Whitehall-Coplay Press

Wednesday, October 23, 2019

The Family Project: Father should help

Friday, August 23, 2019 by CAROLE GORNEY Special to The Press in Focus

Q. I have a three-year-old son and a four-month-old daughter. My husband accused me of neglecting our son in favor of our daughter. I don’t get enough sleep and don’t have the energy to play with my son. What can I do to make more time for my son?

“I’m concerned that the husband is playing this situation as daughter versus son, rather than a three-year-old versus a four-month-old baby,” panelist Chad Stefanyak said.

“The reality is that infants need constant care and supervision. There is a lot more physical connection, with mom having to hold the baby and basically being attached to her,” Stefanyak said.

“The husband is being insensitive,” said panelist Denise Continenza.

“This family is going through a transition. He needs to understand that every time the family constitution changes, a new baby is born or a teenager goes off to college, the family is shaken,” Continenza said.

The mother needs to have a conversation with the husband, panelist Wanda Mercado-Arroyo said.

“She should tell him she is hurt that he thinks she is playing favorites. She also should ask him to be more involved in taking care of the baby at night, so she can get more sleep and be rested and energized to play more with the toddler during the day,” said Mercado-Arroyo.

Continenza said the mother could partner with the father to care for the baby together, noting, “Perhaps they could alternate getting up at night.”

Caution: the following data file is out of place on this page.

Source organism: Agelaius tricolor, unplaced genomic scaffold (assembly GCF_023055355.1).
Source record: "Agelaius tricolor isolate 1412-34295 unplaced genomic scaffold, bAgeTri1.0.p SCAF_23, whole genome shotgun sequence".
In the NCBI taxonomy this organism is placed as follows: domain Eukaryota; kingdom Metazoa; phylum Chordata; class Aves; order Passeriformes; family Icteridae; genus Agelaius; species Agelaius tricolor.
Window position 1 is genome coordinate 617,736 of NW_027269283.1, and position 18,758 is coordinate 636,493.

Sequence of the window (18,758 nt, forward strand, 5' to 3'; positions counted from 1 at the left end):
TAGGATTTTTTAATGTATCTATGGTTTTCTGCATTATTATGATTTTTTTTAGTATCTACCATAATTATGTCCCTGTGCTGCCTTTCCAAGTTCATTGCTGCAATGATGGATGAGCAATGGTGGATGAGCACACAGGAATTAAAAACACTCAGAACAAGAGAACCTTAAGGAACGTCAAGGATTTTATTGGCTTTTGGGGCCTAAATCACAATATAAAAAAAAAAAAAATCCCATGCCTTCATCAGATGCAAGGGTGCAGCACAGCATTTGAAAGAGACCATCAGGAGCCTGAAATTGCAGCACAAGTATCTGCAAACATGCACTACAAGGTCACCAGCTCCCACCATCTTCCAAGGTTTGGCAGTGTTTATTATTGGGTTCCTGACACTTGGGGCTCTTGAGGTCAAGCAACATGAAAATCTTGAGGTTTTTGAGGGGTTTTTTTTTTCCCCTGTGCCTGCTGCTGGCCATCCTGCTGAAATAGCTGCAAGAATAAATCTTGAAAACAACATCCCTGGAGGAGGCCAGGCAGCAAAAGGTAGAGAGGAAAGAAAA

“There is no such thing as making more time,” Stefanyak said. “There are only 24 hours in a day.

“What the mother could do, however, is find ways to include the son in taking care of the baby,” said Stefanyak, citing examples: “‘Can you get me a diaper?,’ or ‘Can you find the baby’s bottle?’” Stefanyak said.

“Make the son part of the process of taking care of the baby. Build him up as the big brother,” Stefanyak said.

Mercado-Arroyo said the boy needs to involved so he doesn’t feel neglected, saying, “What the father may be noticing, the son is, too.”

“The mother still won’t feel that she has enough time, and she won’t,” Stefanyak said. But he had words of encouragement: “This will eventually fix itself as supervising the baby requires less time and attention, allowing the mother to spend more time with her son.”

This week’s team of parenting experts are: Wanda Mercado-Arroyo, former teacher and school administrator; Chad Stefanyak, school counselor; and Denise Continenza, extension educator.

Have a question? Email: projectchild@projectchildlv.org

The Family Project is a collaboration of the Lehigh Valley Press Focus section and Valley Youth House’s Project Child.

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